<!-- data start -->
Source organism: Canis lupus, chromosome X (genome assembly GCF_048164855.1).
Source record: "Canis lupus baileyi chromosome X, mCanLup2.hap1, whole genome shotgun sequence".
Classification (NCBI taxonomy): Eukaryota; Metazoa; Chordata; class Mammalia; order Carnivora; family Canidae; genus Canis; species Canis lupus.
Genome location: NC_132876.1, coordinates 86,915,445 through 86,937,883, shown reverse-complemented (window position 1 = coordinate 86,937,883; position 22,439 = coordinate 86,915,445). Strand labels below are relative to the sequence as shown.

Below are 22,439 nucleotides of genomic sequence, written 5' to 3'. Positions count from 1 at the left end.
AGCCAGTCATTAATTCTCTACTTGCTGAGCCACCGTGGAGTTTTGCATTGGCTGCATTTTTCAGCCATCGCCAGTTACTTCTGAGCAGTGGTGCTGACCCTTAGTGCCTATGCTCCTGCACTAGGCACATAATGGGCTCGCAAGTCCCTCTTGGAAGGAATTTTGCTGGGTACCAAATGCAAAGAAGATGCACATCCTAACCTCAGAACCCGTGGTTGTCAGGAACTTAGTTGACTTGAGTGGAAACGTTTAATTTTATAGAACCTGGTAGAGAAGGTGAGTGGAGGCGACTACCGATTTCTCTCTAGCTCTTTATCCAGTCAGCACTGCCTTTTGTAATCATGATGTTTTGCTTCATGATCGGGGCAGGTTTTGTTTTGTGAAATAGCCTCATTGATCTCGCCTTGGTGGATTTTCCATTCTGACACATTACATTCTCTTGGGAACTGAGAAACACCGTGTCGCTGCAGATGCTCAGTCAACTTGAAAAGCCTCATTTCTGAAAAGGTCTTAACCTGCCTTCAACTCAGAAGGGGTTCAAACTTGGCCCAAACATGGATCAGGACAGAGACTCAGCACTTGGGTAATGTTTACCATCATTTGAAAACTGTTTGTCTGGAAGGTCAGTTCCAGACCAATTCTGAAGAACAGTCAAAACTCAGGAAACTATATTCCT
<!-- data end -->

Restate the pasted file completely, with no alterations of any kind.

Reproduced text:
Source organism: Canis lupus, chromosome X (genome assembly GCF_048164855.1).
Source record: "Canis lupus baileyi chromosome X, mCanLup2.hap1, whole genome shotgun sequence".
Classification (NCBI taxonomy): Eukaryota; Metazoa; Chordata; class Mammalia; order Carnivora; family Canidae; genus Canis; species Canis lupus.
Genome location: NC_132876.1, coordinates 86,915,445 through 86,937,883, shown reverse-complemented (window position 1 = coordinate 86,937,883; position 22,439 = coordinate 86,915,445). Strand labels below are relative to the sequence as shown.

Below are 22,439 nucleotides of genomic sequence, written 5' to 3'. Positions count from 1 at the left end.
AGCCAGTCATTAATTCTCTACTTGCTGAGCCACCGTGGAGTTTTGCATTGGCTGCATTTTTCAGCCATCGCCAGTTACTTCTGAGCAGTGGTGCTGACCCTTAGTGCCTATGCTCCTGCACTAGGCACATAATGGGCTCGCAAGTCCCTCTTGGAAGGAATTTTGCTGGGTACCAAATGCAAAGAAGATGCACATCCTAACCTCAGAACCCGTGGTTGTCAGGAACTTAGTTGACTTGAGTGGAAACGTTTAATTTTATAGAACCTGGTAGAGAAGGTGAGTGGAGGCGACTACCGATTTCTCTCTAGCTCTTTATCCAGTCAGCACTGCCTTTTGTAATCATGATGTTTTGCTTCATGATCGGGGCAGGTTTTGTTTTGTGAAATAGCCTCATTGATCTCGCCTTGGTGGATTTTCCATTCTGACACATTACATTCTCTTGGGAACTGAGAAACACCGTGTCGCTGCAGATGCTCAGTCAACTTGAAAAGCCTCATTTCTGAAAAGGTCTTAACCTGCCTTCAACTCAGAAGGGGTTCAAACTTGGCCCAAACATGGATCAGGACAGAGACTCAGCACTTGGGTAATGTTTACCATCATTTGAAAACTGTTTGTCTGGAAGGTCAGTTCCAGACCAATTCTGAAGAACAGTCAAAACTCAGGAAACTATATTCCT